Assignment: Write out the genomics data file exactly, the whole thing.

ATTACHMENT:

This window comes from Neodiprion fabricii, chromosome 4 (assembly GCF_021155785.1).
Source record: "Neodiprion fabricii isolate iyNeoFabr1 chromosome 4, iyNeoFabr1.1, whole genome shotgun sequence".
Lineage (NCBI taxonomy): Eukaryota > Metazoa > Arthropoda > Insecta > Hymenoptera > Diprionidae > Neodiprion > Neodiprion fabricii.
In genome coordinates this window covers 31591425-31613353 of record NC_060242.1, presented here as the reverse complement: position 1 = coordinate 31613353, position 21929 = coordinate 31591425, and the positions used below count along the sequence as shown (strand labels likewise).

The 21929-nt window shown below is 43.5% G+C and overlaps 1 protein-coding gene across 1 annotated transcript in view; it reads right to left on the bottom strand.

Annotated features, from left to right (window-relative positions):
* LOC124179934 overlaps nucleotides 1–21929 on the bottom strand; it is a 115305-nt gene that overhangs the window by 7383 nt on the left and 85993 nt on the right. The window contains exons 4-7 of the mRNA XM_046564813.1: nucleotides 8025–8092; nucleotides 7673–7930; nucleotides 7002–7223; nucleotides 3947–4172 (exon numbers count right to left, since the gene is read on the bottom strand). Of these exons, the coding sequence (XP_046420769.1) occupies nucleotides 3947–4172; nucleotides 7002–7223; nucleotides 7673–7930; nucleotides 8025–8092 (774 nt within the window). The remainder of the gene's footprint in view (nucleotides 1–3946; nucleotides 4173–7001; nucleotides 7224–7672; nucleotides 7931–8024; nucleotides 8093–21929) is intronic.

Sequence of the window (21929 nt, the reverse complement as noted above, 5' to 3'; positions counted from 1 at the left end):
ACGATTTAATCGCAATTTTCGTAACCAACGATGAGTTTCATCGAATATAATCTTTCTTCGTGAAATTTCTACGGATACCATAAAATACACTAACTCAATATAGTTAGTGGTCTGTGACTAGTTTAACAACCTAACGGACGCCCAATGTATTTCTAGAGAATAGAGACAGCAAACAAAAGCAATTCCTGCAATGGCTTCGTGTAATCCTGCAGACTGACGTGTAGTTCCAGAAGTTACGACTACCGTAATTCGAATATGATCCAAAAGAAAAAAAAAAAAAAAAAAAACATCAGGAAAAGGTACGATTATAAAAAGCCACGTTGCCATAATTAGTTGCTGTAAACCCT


This window comes from Neodiprion fabricii, chromosome 4 (assembly GCF_021155785.1).
Source record: "Neodiprion fabricii isolate iyNeoFabr1 chromosome 4, iyNeoFabr1.1, whole genome shotgun sequence".
Lineage (NCBI taxonomy): Eukaryota > Metazoa > Arthropoda > Insecta > Hymenoptera > Diprionidae > Neodiprion > Neodiprion fabricii.
In genome coordinates this window covers 31591425-31613353 of record NC_060242.1, presented here as the reverse complement: position 1 = coordinate 31613353, position 21929 = coordinate 31591425, and the positions used below count along the sequence as shown (strand labels likewise).

The 21929-nt window shown below is 43.5% G+C and overlaps 1 protein-coding gene across 1 annotated transcript in view; it reads right to left on the bottom strand.

Annotated features, from left to right (window-relative positions):
* LOC124179934 overlaps nucleotides 1–21929 on the bottom strand; it is a 115305-nt gene that overhangs the window by 7383 nt on the left and 85993 nt on the right. The window contains exons 4-7 of the mRNA XM_046564813.1: nucleotides 8025–8092; nucleotides 7673–7930; nucleotides 7002–7223; nucleotides 3947–4172 (exon numbers count right to left, since the gene is read on the bottom strand). Of these exons, the coding sequence (XP_046420769.1) occupies nucleotides 3947–4172; nucleotides 7002–7223; nucleotides 7673–7930; nucleotides 8025–8092 (774 nt within the window). The remainder of the gene's footprint in view (nucleotides 1–3946; nucleotides 4173–7001; nucleotides 7224–7672; nucleotides 7931–8024; nucleotides 8093–21929) is intronic.

Sequence of the window (21929 nt, the reverse complement as noted above, 5' to 3'; positions counted from 1 at the left end):
ACGATTTAATCGCAATTTTCGTAACCAACGATGAGTTTCATCGAATATAATCTTTCTTCGTGAAATTTCTACGGATACCATAAAATACACTAACTCAATATAGTTAGTGGTCTGTGACTAGTTTAACAACCTAACGGACGCCCAATGTATTTCTAGAGAATAGAGACAGCAAACAAAAGCAATTCCTGCAATGGCTTCGTGTAATCCTGCAGACTGACGTGTAGTTCCAGAAGTTACGACTACCGTAATTCGAATATGATCCAAAAGAAAAAAAAAAAAAAAAAAAACATCAGGAAAAGGTACGATTATAAAAAGCCACGTTGCCATAATTAGTTGCTGTAAACCCT